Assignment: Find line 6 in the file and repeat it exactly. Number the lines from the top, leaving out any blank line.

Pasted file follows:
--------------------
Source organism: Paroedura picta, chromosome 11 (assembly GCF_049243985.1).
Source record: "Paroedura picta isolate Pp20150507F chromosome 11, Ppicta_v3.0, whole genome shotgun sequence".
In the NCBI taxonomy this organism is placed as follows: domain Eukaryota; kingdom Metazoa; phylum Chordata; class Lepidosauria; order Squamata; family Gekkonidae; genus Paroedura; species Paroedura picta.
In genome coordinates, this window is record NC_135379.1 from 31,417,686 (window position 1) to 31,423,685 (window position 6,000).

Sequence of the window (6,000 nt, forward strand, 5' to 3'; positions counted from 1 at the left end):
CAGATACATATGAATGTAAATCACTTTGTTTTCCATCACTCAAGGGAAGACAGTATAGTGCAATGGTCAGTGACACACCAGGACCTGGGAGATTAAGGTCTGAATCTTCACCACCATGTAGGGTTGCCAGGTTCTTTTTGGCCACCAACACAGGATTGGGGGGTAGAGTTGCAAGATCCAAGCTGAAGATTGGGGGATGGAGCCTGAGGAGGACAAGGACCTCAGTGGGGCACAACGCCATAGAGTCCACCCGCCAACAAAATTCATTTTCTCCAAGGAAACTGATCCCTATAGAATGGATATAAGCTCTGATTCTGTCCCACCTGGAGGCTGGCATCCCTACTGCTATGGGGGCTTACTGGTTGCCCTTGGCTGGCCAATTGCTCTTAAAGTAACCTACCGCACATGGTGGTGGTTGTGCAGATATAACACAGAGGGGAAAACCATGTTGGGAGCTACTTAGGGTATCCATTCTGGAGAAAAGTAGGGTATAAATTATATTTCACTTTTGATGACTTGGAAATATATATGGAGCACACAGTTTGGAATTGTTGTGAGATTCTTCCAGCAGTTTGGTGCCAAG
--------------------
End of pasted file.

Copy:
CAGATACATATGAATGTAAATCACTTTGTTTTCCATCACTCAAGGGAAGACAGTATAGTGCAATGGTCAGTGACACACCAGGACCTGGGAGATTAAGGTCTGAATCTTCACCACCATGTAGGGTTGCCAGGTTCTTTTTGGCCACCAACACAGGATTGGGGGGTAGAGTTGCAAGATCCAAGCTGAAGATTGGGGGATGGAGCCTGAGGAGGACAAGGACCTCAGTGGGGCACAACGCCATAGAGTCCACCCGCCAACAAAATTCATTTTCTCCAAGGAAACTGATCCCTATAGAATGGATATAAGCTCTGATTCTGTCCCACCTGGAGGCTGGCATCCCTACTGCTATGGGGGCTTACTGGTTGCCCTTGGCTGGCCAATTGCTCTTAAAGTAACCTACCGCACATGGTGGTGGTTGTGCAGATATAACACAGAGGGGAAAACCATGTTGGGAGCTACTTAGGGTATCCATTCTGGAGAAAAGTAGGGTATAAATTATATTTCACTTTTGATGACTTGGAAATATATATGGAGCACACAGTTTGGAATTGTTGTGAGATTCTTCCAGCAGTTTGGTGCCAAG